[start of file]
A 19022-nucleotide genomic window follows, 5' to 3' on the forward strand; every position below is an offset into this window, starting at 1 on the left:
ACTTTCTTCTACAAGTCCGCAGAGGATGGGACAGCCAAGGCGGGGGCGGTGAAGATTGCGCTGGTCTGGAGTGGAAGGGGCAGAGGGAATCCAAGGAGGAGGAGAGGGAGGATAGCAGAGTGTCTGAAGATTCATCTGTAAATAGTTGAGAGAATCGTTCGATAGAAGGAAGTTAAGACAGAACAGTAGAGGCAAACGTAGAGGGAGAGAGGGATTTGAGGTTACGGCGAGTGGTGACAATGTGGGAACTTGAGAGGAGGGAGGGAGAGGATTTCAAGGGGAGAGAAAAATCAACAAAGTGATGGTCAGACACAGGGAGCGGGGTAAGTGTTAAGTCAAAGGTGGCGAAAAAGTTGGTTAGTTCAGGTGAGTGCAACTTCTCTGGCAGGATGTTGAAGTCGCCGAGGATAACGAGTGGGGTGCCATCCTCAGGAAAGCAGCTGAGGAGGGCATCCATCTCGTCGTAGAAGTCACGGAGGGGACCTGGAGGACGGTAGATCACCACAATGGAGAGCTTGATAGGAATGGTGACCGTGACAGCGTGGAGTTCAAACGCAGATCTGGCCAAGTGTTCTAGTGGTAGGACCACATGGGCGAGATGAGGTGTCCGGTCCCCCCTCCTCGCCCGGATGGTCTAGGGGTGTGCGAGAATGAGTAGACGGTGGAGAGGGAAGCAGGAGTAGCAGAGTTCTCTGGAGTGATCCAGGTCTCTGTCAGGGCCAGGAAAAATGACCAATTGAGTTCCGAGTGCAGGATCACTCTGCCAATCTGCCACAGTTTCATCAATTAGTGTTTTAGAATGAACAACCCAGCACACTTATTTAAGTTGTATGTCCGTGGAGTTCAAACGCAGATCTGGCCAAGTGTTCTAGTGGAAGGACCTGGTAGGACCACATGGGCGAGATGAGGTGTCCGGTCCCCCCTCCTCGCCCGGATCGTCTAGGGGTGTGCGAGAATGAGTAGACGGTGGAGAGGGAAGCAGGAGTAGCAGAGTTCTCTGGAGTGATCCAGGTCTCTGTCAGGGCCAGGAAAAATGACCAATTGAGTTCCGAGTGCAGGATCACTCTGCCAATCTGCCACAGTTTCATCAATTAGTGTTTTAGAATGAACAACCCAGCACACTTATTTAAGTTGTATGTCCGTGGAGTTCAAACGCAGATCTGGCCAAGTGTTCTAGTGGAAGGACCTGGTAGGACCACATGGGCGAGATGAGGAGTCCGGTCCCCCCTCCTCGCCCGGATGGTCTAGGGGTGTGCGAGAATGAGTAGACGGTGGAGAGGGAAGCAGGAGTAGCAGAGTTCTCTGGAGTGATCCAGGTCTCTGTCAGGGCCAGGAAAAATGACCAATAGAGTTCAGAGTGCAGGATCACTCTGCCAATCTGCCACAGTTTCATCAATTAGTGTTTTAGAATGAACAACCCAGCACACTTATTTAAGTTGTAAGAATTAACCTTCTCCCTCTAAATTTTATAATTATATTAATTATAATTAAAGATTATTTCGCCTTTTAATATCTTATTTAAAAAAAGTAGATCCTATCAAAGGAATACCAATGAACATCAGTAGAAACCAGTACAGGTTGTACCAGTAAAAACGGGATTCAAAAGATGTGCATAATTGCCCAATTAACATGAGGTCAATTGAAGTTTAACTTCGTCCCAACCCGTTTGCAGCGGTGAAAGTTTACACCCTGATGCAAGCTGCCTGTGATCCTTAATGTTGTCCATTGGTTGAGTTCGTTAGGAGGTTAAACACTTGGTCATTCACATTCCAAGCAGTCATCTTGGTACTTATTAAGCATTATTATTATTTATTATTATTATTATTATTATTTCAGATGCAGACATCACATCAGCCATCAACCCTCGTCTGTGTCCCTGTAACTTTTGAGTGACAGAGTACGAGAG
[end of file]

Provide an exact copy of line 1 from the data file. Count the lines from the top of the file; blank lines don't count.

A 19022-nucleotide genomic window follows, 5' to 3' on the forward strand; every position below is an offset into this window, starting at 1 on the left: